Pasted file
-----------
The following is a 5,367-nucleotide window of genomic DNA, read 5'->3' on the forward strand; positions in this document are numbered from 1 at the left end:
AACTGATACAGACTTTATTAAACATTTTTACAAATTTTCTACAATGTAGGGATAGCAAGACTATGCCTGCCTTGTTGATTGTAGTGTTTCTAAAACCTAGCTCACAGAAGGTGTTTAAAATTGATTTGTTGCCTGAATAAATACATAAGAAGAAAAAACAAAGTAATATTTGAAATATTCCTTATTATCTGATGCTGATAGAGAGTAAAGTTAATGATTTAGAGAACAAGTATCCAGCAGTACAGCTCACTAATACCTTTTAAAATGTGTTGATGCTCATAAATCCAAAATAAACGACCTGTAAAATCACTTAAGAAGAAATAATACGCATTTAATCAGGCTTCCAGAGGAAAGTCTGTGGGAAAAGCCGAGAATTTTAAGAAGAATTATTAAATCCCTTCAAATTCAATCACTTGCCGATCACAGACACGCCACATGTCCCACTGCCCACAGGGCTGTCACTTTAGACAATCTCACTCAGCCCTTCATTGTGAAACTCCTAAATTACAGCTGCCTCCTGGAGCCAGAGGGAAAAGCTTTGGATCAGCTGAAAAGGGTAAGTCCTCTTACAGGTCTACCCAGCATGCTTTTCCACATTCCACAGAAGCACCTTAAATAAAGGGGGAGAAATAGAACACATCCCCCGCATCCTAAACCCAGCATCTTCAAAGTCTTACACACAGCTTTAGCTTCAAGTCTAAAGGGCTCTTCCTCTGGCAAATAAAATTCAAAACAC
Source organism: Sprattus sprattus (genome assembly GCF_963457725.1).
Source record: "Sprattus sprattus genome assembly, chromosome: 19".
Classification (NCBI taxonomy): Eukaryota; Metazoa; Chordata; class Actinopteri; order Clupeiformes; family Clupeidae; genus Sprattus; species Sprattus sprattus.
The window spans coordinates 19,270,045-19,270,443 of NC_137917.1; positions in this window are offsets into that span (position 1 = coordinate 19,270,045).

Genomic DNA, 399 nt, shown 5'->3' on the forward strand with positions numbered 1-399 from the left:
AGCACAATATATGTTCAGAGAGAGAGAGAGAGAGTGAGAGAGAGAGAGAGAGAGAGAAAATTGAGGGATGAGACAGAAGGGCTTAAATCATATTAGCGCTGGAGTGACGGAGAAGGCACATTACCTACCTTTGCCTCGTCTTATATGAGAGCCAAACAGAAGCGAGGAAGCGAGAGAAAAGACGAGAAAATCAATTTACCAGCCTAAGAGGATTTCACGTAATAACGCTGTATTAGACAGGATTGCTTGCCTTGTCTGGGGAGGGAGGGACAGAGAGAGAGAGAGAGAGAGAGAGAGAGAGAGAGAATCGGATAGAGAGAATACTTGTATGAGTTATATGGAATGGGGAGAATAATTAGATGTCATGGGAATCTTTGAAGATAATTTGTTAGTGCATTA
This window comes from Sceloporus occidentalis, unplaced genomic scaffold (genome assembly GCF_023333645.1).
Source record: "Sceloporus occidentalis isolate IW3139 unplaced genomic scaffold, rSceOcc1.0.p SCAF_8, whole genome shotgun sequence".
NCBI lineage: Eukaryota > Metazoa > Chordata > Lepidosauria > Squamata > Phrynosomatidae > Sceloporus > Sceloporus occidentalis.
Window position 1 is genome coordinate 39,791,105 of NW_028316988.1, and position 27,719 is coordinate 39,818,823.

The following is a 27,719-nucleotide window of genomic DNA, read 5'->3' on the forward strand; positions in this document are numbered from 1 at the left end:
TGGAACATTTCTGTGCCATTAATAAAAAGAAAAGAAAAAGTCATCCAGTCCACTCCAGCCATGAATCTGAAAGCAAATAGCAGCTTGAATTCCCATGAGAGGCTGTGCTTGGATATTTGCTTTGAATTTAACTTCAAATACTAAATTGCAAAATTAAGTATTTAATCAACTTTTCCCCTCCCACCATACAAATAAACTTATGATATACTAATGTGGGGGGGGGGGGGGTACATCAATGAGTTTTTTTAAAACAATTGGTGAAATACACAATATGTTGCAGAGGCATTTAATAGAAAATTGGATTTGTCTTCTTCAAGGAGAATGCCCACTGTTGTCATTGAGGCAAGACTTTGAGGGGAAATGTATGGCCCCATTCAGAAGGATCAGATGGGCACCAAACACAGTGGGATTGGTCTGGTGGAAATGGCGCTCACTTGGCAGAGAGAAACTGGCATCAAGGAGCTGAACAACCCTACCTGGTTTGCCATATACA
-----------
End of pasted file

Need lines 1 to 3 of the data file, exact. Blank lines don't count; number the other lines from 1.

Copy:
The following is a 5,367-nucleotide window of genomic DNA, read 5'->3' on the forward strand; positions in this document are numbered from 1 at the left end:
AACTGATACAGACTTTATTAAACATTTTTACAAATTTTCTACAATGTAGGGATAGCAAGACTATGCCTGCCTTGTTGATTGTAGTGTTTCTAAAACCTAGCTCACAGAAGGTGTTTAAAATTGATTTGTTGCCTGAATAAATACATAAGAAGAAAAAACAAAGTAATATTTGAAATATTCCTTATTATCTGATGCTGATAGAGAGTAAAGTTAATGATTTAGAGAACAAGTATCCAGCAGTACAGCTCACTAATACCTTTTAAAATGTGTTGATGCTCATAAATCCAAAATAAACGACCTGTAAAATCACTTAAGAAGAAATAATACGCATTTAATCAGGCTTCCAGAGGAAAGTCTGTGGGAAAAGCCGAGAATTTTAAGAAGAATTATTAAATCCCTTCAAATTCAATCACTTGCCGATCACAGACACGCCACATGTCCCACTGCCCACAGGGCTGTCACTTTAGACAATCTCACTCAGCCCTTCATTGTGAAACTCCTAAATTACAGCTGCCTCCTGGAGCCAGAGGGAAAAGCTTTGGATCAGCTGAAAAGGGTAAGTCCTCTTACAGGTCTACCCAGCATGCTTTTCCACATTCCACAGAAGCACCTTAAATAAAGGGGGAGAAATAGAACACATCCCCCGCATCCTAAACCCAGCATCTTCAAAGTCTTACACACAGCTTTAGCTTCAAGTCTAAAGGGCTCTTCCTCTGGCAAATAAAATTCAAAACAC
Source organism: Sprattus sprattus (genome assembly GCF_963457725.1).